I have an article in the Guardian today about the bellicose rhetoric surrounding the Obama administration’s Iran sanctions policy. In addition to highlighting related policy recommendations from certain hawkish think tankers that regularly make Lobe Log’s “Hawks on Iran” posting, I was also able to interview Paul Pillar, Seyed Hossein Mousavian, Hooman Majd and Hans Blix. Here’s how I begin:
The United States claims that sanctions against Iran are designed to convince it to change its behavior on a range of issues, but even the language used to describe them tells a different story. Sanctions are central to the Obama administration‘s “dual-track” strategy – explained as a combination of pressure and engagement intended to increase US leverage at the negotiating table. As Iranians struggle with increasingly “crippling” measures, advocates are justifying the resulting pain as the alternative to war.
No single influential figure has made war with Iran seem like a prospect more than Israeli Prime Minister Binyamin Netanyahu, despite warnings against the dire ramifications from key Israeli and western security advisers. Yet it was Netanyahu who inspired more standing ovations during a May 2011 hardline speech to Congress (29 in total) than Obama did during his state of union address in January of that year, and it has been Congress that has been pushing forward the harshest measures against Iran.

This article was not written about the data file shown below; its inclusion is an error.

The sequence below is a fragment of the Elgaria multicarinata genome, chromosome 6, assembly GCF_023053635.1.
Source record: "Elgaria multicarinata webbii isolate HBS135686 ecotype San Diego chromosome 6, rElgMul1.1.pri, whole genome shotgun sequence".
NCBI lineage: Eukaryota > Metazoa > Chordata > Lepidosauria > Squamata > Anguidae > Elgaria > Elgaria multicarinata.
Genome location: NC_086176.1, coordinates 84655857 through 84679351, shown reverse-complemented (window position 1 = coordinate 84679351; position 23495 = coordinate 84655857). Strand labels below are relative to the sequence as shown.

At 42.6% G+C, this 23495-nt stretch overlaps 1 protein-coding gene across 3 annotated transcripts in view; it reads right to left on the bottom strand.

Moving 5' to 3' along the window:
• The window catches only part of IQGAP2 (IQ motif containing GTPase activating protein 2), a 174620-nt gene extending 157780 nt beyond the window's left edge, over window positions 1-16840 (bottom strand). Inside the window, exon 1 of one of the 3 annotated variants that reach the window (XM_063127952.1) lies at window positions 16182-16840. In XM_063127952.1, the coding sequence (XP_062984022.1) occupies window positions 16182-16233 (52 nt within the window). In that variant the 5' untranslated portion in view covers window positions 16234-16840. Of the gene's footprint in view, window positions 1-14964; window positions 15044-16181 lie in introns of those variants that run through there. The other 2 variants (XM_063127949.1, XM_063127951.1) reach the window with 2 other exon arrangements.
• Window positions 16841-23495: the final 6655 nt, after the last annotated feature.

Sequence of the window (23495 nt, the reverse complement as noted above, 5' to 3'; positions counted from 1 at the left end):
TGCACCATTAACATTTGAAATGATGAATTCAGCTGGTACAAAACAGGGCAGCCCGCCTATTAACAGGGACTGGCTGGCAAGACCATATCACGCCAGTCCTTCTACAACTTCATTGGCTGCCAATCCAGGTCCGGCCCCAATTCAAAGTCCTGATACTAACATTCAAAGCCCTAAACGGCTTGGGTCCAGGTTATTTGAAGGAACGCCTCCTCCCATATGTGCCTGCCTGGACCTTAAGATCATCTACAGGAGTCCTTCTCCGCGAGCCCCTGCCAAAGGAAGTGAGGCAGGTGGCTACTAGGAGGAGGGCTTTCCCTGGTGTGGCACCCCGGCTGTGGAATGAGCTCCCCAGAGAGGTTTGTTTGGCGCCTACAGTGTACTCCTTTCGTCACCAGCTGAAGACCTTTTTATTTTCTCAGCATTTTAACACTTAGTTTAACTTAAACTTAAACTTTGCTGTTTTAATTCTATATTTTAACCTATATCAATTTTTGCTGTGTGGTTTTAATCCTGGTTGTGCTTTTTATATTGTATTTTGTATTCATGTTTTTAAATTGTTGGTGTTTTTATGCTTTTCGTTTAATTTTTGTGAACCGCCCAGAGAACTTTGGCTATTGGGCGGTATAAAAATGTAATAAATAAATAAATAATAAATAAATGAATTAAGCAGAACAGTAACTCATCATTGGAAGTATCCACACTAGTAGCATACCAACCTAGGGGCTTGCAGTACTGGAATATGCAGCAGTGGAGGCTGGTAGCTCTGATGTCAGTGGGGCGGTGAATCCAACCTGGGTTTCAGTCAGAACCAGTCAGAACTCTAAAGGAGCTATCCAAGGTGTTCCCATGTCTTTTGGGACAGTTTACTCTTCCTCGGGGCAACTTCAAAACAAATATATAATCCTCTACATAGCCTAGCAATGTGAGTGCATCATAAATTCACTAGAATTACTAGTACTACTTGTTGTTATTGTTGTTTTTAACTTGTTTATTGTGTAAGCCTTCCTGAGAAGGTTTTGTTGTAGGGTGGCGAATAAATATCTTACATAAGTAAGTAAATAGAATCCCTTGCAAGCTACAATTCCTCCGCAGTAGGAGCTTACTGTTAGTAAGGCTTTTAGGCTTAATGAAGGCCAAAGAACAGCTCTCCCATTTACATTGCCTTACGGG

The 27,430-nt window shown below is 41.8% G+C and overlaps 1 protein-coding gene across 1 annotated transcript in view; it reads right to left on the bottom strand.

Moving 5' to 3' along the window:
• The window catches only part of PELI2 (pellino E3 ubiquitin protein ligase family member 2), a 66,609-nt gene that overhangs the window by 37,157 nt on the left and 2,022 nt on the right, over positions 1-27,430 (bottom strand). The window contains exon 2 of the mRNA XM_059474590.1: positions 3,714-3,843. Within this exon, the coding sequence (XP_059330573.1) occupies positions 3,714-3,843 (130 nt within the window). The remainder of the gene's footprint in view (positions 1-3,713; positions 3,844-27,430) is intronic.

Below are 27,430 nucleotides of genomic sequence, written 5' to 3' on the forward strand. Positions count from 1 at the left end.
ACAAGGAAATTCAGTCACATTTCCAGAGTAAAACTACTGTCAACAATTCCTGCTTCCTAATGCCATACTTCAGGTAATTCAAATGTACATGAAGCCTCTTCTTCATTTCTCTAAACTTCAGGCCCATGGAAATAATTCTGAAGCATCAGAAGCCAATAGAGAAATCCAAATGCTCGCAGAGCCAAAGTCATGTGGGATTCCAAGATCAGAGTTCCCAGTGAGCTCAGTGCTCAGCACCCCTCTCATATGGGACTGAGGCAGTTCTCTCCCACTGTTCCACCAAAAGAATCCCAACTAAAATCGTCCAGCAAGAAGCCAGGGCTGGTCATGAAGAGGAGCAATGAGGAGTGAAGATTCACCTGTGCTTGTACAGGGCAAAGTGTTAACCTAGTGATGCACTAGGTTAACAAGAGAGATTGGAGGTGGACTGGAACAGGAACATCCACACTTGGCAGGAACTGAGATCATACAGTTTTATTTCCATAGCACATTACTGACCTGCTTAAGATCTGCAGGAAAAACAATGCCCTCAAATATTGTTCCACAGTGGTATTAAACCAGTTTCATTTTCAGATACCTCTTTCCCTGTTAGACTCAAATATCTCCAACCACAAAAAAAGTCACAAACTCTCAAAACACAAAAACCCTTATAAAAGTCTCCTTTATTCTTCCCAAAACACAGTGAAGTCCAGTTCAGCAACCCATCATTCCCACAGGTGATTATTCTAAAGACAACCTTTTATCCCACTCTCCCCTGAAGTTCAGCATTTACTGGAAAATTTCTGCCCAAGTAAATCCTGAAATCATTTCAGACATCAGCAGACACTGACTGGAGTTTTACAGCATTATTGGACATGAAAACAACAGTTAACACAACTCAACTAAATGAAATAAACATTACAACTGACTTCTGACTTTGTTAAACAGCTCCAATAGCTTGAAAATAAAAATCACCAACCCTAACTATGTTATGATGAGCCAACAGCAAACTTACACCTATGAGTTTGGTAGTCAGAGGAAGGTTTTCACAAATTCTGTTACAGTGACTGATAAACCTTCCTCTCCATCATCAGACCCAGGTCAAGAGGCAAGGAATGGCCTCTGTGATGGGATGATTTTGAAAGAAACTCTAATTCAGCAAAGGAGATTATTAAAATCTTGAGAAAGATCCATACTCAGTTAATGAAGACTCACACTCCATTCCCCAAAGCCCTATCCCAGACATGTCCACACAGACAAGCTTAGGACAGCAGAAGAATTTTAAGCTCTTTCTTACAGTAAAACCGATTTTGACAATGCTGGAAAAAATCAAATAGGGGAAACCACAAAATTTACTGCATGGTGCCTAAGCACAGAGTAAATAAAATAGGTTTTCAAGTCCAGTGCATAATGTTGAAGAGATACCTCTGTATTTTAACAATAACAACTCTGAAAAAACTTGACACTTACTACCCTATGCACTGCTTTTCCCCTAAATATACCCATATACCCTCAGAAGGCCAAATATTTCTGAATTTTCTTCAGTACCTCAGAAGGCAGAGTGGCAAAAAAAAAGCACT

While Obama criticized the “loose talk of war” that was rampant during the American Israel Public Affairs Committee (Aipac) conference in March, discussions of sanctions by the administration remain heavily focused on the punitive element – in response to ongoing pressure from Israel and a seemingly pro-Netanyahu Congress. Obama’s unwillingness to match his red line on Iran (acquirement of a nuclear weapon) with Netanyahu’s red line (acquirement of “breakout capability”) is a key reason why relations between the two leaders remain publicly cool. At the same time, the administration’s efforts to project an image of toughness toward the Islamic Republic significantly overshadow any displays of confidence-building diplomacy.